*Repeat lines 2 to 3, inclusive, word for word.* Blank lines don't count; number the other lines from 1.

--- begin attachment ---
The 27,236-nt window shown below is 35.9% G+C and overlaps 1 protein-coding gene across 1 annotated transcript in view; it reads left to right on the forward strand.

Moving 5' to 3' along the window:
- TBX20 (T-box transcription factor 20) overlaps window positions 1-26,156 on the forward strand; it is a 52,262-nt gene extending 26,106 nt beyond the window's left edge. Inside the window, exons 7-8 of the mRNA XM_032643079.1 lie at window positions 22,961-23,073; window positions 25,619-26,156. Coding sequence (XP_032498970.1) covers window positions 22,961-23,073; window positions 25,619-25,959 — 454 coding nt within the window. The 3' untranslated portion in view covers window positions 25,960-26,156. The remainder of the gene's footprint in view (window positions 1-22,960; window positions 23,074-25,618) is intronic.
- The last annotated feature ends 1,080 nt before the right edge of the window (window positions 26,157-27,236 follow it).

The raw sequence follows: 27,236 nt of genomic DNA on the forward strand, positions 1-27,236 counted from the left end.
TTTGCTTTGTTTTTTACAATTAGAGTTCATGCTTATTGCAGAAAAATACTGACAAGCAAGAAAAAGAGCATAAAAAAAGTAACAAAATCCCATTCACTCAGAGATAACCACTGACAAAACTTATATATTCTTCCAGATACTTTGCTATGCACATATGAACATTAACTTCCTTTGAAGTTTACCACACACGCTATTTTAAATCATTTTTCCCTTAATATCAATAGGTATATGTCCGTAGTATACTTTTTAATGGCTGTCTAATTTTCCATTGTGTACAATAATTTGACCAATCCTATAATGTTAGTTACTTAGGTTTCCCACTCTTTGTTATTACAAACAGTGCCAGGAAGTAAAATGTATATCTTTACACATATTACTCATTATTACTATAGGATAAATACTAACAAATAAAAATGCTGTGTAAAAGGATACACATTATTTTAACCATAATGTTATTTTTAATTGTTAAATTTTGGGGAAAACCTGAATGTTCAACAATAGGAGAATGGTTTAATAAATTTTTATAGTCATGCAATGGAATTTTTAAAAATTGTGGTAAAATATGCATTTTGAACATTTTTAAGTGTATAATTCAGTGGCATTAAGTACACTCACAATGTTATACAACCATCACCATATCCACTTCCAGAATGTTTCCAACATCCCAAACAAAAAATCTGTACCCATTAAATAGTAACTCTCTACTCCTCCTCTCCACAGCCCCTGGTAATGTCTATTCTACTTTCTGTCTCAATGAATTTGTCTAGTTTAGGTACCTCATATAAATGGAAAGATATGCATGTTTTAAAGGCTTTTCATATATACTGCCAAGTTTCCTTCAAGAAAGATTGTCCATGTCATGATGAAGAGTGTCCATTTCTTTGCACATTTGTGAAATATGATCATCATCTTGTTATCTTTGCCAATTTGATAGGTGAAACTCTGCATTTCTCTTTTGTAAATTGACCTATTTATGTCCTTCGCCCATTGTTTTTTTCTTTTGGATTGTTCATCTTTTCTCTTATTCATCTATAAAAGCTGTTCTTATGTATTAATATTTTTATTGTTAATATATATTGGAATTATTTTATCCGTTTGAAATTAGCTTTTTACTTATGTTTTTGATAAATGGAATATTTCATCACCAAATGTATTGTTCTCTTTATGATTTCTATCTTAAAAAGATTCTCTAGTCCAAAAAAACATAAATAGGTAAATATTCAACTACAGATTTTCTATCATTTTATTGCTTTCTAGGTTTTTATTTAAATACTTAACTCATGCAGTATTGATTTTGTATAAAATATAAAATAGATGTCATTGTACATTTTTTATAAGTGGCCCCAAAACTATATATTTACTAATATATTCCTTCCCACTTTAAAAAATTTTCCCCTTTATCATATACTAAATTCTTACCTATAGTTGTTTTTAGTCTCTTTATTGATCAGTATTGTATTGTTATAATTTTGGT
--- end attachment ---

Moving 5' to 3' along the window:
- TBX20 (T-box transcription factor 20) overlaps window positions 1-26,156 on the forward strand; it is a 52,262-nt gene extending 26,106 nt beyond the window's left edge. Inside the window, exons 7-8 of the mRNA XM_032643079.1 lie at window positions 22,961-23,073; window positions 25,619-26,156. Coding sequence (XP_032498970.1) covers window positions 22,961-23,073; window positions 25,619-25,959 — 454 coding nt within the window. The 3' untranslated portion in view covers window positions 25,960-26,156. The remainder of the gene's footprint in view (window positions 1-22,960; window positions 23,074-25,618) is intronic.